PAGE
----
Two mountain lions have been found dead in the Santa Monica Mountains, with the of death the 6-year-old male known as P-30 attributed to rodent poison, the National Park Service said Tuesday.
The cause of death of the 4-year-old female known as P-53 was undetermined because her carcass was too decomposed, but similar poisons were also found in her.
Those rodenticides have been found in 23 of the 24 local mountain lions tested, including a 3-month-old kitten, according to the park service.
“Just about every mountain lion we’ve tested throughout our study has had exposure to these poisons, generally multiple compounds and often at high levels,” said Seth Riley, a park service ecologist, in a news release.
“A wide range of predators can be exposed to these toxicants – everything from hawks and owls to bobcats, coyotes, foxes, and mountain lions. Even if they don’t die directly from the anticoagulant effects, our research has shown that bobcats, for example, are suffering significant immune system impacts.”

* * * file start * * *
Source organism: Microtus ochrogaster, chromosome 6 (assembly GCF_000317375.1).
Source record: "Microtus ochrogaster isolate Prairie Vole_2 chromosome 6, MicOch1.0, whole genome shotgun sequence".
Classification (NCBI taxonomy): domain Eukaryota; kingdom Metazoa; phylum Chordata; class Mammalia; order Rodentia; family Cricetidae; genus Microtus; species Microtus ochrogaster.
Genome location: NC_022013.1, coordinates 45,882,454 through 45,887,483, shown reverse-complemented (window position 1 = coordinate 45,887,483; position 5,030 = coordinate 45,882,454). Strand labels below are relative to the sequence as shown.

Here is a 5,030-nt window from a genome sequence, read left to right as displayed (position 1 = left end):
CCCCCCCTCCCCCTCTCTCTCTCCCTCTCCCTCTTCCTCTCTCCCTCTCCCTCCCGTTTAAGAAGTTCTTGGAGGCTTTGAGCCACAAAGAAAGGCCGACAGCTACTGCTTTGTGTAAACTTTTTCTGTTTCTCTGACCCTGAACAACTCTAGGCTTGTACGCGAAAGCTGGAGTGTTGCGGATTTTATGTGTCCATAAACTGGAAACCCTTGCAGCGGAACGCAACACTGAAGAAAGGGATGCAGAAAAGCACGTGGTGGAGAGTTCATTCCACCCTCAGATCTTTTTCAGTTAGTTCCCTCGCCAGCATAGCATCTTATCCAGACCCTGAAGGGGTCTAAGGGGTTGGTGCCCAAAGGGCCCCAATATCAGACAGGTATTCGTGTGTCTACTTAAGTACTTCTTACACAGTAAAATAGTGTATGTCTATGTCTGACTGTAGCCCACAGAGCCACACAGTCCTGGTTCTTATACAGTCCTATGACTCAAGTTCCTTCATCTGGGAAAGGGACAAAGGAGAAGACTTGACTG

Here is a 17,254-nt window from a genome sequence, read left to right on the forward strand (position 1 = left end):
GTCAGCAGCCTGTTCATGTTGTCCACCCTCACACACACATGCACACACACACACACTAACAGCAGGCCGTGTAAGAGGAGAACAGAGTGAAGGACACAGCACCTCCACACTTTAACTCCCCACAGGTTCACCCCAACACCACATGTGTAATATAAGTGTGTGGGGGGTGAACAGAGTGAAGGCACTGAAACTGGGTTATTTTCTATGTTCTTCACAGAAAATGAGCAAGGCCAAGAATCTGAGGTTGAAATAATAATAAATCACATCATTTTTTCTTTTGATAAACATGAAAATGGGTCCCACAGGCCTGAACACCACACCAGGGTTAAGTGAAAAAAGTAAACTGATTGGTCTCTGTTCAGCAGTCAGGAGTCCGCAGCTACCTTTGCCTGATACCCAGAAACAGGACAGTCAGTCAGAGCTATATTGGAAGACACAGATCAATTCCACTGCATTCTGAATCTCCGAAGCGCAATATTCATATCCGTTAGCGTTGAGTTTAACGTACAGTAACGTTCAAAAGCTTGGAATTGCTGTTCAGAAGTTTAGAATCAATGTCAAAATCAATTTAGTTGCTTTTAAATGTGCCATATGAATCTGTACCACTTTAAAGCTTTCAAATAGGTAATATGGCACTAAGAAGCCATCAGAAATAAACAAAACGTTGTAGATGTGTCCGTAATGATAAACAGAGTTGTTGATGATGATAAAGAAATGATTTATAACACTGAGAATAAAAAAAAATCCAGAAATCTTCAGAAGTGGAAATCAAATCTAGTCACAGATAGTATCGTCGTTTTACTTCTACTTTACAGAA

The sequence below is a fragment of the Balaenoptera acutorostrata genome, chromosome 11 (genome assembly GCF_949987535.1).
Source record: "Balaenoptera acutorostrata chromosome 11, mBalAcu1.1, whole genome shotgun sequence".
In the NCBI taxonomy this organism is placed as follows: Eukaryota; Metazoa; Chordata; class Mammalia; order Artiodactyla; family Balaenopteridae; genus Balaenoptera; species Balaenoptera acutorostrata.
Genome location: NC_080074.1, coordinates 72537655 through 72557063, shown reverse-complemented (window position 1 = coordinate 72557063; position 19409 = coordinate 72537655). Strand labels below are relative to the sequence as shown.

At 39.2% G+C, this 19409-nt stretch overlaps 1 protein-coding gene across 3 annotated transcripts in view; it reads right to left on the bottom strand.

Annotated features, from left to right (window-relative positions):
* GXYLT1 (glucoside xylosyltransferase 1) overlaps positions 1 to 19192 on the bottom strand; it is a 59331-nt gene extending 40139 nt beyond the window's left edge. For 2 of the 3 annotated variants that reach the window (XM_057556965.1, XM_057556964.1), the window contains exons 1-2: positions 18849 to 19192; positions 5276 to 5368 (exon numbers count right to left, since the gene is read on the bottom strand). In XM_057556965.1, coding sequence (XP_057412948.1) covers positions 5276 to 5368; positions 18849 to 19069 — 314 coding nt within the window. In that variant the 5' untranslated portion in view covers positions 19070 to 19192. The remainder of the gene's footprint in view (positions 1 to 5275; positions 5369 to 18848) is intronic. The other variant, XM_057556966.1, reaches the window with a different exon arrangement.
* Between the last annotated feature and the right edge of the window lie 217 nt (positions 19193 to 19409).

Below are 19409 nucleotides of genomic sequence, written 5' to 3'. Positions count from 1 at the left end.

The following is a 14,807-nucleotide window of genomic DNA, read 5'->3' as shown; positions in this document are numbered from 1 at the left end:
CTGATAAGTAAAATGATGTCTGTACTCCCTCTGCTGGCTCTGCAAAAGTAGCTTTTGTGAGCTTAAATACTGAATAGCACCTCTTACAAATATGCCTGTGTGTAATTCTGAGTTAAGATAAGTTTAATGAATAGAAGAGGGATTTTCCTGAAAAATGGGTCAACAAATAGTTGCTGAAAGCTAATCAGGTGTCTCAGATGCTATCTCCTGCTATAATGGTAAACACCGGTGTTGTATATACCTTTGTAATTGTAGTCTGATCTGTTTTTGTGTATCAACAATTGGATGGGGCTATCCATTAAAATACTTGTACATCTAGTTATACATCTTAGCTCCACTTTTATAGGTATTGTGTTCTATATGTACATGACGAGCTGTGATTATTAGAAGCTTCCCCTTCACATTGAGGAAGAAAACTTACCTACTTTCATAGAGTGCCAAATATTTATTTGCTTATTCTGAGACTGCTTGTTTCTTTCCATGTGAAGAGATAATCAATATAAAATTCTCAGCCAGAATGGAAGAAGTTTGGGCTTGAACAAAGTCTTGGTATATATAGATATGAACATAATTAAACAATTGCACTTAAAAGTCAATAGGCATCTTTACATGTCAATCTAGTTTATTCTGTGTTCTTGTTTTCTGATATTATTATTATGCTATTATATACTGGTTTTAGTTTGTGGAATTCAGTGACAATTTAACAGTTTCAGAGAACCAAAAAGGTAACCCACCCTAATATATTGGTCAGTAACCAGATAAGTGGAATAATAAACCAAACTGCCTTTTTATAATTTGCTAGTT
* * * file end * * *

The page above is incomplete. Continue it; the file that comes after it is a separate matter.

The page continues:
Biologists located P-30’s carcass in Topanga State Park on Sept. 9 after his radio collar sent out a mortality signal indicating he may have died. There were no visible signs of injury or trauma but a necropsy determined he bled to death internally.
“The report documented that he had severe hemorrhaging in his brain and abdominal cavity,” according to the park service release. “Approximately five liters of unclotted blood was found in his abdomen.”
Five different anticoagulant rodenticides were found in P-30, who is the fifth mountain lion determined to have died from the poisons since the park service began studying the animals in 2002.
The lions typically ingest the poisons second- or third-hand, eating either the rodents who’ve digested the bait or animals that ate the rodents, according to the park service.
The carcass of female P-53 was found by biologists in Malibu on Aug. 15. While the body was too decayed to determine a cause of death, four types of rodenticide were found in her liver.
P-53 had been captured in February and treated for mange, which exposure to the poisons may have caused. Of the five mountain lions with mange in the park service study, all had rodenticides in their systems, including the Griffith Park mountain lion known as P-22.